Karin Hirokawa (born Kanagawa, Japan, 1988) is a Tokyo-based photographer.
From a young age, expressing things living in harmony was not unusual; her artist mother was her first influence. Later, as a young student, she found herself in the age of the instant camera. However, the idea of so easily ‘stopping’ the present and fixing it in time as if it were the past, or rather the mass production of instant memories, did not appeal to her. Still, compared with that period, she finds the situation today even worse. Since those early days she has become interested in the type of photography that reveals structure, science, and a variety of interpretations. Through her newly-found “third eye”, she tries to ‘see’ the world as it is today always looking for the light and the shadows. And through this she has begun to recognize the singularity of her native Japanese culture, especially where it concerns space and sense of distance. She takes her photos focusing on all of these aspects.
This time my theme is “space”. At the dawn of architectural history, our ancestors built simple shelters to protect them from the elements. Since then people have developed various types of shelter.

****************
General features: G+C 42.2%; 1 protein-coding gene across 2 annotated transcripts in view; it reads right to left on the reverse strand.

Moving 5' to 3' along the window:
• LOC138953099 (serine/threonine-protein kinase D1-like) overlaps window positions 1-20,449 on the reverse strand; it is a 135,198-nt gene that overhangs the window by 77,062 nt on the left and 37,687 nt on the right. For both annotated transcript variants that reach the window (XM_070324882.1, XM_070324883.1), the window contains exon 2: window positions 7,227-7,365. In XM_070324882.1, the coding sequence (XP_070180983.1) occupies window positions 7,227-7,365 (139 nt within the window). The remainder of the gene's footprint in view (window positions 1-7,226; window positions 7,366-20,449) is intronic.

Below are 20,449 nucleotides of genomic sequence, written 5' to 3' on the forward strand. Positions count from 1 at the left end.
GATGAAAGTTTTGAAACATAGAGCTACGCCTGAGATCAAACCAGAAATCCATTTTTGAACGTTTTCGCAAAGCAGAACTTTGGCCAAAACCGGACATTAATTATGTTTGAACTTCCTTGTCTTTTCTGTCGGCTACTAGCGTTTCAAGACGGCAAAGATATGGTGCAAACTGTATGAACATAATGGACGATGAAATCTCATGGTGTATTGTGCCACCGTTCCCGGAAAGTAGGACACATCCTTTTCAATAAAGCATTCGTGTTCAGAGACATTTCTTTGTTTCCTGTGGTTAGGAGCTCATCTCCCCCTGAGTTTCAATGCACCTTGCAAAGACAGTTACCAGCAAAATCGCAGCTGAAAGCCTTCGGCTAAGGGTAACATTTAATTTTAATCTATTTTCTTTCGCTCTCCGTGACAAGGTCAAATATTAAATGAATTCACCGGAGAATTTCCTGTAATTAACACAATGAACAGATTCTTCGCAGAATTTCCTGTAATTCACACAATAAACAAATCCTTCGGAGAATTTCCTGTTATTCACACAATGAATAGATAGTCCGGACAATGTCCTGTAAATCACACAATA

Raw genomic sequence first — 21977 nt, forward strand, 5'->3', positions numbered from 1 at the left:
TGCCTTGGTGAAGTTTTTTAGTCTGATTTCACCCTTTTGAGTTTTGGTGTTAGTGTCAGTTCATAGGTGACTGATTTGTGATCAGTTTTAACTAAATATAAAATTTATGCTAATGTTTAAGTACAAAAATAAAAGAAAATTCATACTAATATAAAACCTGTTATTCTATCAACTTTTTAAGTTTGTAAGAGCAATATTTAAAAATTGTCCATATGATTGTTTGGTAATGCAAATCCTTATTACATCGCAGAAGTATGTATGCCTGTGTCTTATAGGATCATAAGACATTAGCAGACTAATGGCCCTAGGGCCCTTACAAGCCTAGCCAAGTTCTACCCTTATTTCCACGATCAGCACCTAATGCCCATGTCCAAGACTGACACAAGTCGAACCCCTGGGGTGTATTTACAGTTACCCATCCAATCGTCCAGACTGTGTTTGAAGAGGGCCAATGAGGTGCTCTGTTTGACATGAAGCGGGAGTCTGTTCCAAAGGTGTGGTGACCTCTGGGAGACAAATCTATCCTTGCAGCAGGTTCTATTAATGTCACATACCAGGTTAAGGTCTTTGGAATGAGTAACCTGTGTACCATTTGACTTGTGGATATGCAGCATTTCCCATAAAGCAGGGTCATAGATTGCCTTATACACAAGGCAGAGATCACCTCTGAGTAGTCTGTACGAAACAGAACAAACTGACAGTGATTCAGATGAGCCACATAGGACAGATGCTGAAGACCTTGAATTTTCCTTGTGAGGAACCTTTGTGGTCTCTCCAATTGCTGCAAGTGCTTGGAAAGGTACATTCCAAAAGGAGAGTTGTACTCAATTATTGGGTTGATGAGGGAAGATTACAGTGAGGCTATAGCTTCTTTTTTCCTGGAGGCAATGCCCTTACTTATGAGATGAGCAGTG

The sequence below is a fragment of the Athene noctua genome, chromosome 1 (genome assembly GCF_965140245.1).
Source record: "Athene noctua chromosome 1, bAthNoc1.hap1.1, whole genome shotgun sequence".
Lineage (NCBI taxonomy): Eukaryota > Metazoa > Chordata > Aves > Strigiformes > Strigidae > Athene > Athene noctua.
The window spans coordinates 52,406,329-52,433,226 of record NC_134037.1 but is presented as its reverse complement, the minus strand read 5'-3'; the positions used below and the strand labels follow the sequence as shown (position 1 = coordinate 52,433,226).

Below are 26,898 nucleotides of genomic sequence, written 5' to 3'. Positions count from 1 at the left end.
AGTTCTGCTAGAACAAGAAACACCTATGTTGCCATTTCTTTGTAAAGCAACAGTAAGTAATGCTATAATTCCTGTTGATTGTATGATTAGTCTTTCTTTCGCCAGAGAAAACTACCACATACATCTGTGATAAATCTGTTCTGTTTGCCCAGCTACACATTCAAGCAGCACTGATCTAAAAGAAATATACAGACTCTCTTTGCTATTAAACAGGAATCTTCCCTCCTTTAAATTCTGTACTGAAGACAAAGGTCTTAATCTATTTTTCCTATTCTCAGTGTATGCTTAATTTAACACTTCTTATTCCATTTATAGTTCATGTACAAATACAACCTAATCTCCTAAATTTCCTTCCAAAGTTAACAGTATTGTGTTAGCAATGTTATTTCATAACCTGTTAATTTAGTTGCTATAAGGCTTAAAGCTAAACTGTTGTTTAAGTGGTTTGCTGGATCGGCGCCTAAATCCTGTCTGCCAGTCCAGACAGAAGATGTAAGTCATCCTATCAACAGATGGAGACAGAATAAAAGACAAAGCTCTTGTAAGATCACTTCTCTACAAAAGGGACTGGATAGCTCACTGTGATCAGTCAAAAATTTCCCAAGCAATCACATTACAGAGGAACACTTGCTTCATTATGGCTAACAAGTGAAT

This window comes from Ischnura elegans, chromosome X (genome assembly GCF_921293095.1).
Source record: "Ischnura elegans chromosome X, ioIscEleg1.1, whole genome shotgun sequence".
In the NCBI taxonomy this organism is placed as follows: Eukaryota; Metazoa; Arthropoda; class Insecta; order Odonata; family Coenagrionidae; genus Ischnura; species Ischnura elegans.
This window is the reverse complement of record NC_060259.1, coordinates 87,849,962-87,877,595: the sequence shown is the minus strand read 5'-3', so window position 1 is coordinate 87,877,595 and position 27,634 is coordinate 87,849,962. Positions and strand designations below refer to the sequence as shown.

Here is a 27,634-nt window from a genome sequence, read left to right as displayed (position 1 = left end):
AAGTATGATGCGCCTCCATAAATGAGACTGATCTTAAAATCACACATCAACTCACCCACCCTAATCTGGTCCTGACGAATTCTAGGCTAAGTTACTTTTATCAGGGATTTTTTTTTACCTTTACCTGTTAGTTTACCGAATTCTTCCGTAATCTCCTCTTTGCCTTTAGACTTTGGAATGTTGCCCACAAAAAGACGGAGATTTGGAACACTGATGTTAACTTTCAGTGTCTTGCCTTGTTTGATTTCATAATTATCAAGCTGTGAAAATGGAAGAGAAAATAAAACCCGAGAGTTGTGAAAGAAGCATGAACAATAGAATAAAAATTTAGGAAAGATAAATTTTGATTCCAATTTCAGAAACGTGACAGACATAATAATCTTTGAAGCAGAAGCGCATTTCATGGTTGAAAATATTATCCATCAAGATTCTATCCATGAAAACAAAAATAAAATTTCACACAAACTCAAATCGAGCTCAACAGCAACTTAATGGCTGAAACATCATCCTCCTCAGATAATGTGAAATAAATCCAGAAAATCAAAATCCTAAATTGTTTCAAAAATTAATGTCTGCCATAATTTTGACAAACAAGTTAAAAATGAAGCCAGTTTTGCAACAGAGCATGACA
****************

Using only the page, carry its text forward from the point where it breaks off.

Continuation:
On the continents, peninsulas, and islands, each and every place has seen the birth of different tastes, styles and measures of space. It is not only that structures are built according to the space, but also that the space too is created taking into account the structure. Today we can move from city to city more easily than ever before. One of the reasons is thanks to modern architectural design, which was born after the flourishing of specific styles, describing a traditional design, in each country. This new global standard gives priority to more effectiveness and more convenience as an economical factor. On the other hand, it causes a lack of personality as well as flatness in urban areas.
Occasionally, I come across an interesting and novel architectural form by chance, but it impresses not because of some historically and profoundly imposing stature, and not because of some stylish and modern design, but because I simply find it to be sharp and unique, something that seems to resist ‘fitting in’ too easily to a mass context.
As much as possible I would like to always remain a foreigner wherever I am or go, even in my hometown of Tokyo. I don’t adapt easily to the daily present state. That is why I would like to discover something new each day. Through seeing things from the outside, I can find something original and unique in each area. And I’m still exploring agreeable and comfortable spaces as I walk around the world each day.